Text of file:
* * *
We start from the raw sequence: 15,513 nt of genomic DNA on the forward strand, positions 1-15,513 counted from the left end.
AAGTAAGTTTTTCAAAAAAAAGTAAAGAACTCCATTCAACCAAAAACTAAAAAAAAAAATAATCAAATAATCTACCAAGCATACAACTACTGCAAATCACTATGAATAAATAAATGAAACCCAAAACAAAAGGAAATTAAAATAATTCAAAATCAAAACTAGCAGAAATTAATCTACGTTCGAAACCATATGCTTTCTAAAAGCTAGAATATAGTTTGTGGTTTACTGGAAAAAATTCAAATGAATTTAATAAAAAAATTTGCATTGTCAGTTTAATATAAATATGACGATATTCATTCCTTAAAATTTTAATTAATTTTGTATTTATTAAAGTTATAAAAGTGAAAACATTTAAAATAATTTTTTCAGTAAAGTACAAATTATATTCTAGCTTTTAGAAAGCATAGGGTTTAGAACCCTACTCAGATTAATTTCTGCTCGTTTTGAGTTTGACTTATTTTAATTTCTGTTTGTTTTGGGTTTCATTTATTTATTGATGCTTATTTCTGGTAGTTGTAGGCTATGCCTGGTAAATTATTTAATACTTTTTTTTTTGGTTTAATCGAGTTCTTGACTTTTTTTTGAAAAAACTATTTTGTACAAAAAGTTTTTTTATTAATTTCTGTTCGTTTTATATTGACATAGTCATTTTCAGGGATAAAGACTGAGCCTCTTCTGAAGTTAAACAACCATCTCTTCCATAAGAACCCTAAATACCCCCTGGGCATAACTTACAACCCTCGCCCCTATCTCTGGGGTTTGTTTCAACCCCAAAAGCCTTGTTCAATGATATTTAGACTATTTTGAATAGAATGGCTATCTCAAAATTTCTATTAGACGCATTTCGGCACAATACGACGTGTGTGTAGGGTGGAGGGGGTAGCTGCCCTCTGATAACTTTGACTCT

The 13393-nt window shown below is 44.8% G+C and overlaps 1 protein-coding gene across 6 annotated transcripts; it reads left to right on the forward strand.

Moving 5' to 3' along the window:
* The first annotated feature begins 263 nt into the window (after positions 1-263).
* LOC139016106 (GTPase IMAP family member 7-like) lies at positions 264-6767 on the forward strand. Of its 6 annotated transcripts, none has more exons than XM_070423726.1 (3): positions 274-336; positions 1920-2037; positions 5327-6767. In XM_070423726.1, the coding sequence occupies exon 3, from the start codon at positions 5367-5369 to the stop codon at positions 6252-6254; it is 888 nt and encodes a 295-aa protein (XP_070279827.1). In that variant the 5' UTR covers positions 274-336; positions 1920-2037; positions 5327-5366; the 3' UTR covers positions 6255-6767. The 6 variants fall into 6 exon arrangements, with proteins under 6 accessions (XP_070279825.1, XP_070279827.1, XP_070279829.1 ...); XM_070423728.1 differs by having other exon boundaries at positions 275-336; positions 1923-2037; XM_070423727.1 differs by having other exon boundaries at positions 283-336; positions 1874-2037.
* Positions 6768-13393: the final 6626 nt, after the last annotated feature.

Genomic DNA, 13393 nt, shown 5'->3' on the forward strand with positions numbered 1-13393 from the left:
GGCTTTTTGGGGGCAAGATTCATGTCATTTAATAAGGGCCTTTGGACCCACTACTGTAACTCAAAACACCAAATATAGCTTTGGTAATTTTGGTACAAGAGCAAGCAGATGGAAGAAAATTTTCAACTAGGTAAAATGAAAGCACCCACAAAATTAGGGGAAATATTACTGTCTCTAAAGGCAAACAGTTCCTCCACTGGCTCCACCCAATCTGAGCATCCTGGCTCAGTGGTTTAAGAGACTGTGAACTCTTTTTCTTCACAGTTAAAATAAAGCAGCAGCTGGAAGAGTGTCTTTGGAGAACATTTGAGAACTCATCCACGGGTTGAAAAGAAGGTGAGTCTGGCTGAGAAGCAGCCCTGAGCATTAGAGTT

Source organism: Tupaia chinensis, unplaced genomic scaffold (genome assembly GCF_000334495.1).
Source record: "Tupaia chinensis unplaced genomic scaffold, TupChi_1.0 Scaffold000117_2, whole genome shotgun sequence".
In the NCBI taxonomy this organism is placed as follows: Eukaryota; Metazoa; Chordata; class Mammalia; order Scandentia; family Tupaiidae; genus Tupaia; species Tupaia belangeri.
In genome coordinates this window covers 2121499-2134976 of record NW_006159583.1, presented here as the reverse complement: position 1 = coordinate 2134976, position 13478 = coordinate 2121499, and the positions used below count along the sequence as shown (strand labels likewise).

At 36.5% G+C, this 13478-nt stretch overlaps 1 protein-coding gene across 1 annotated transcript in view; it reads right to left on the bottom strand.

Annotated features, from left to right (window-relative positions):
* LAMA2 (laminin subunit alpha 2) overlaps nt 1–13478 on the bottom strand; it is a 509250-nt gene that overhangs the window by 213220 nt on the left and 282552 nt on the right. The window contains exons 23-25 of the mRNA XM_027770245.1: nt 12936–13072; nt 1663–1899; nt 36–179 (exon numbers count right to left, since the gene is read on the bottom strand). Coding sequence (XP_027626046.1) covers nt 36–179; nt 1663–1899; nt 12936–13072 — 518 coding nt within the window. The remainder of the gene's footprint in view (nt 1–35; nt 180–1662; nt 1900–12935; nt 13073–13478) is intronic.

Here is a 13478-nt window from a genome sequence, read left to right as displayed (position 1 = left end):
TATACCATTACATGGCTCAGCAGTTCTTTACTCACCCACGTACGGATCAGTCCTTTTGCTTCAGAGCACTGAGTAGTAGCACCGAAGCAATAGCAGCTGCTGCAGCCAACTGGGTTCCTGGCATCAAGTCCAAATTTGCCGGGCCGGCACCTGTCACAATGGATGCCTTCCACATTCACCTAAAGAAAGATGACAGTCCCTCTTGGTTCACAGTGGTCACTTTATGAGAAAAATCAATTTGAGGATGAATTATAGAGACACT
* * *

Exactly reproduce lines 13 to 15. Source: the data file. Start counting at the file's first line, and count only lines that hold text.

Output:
In genome coordinates this window covers 2121499-2134976 of record NW_006159583.1, presented here as the reverse complement: position 1 = coordinate 2134976, position 13478 = coordinate 2121499, and the positions used below count along the sequence as shown (strand labels likewise).

At 36.5% G+C, this 13478-nt stretch overlaps 1 protein-coding gene across 1 annotated transcript in view; it reads right to left on the bottom strand.

Annotated features, from left to right (window-relative positions):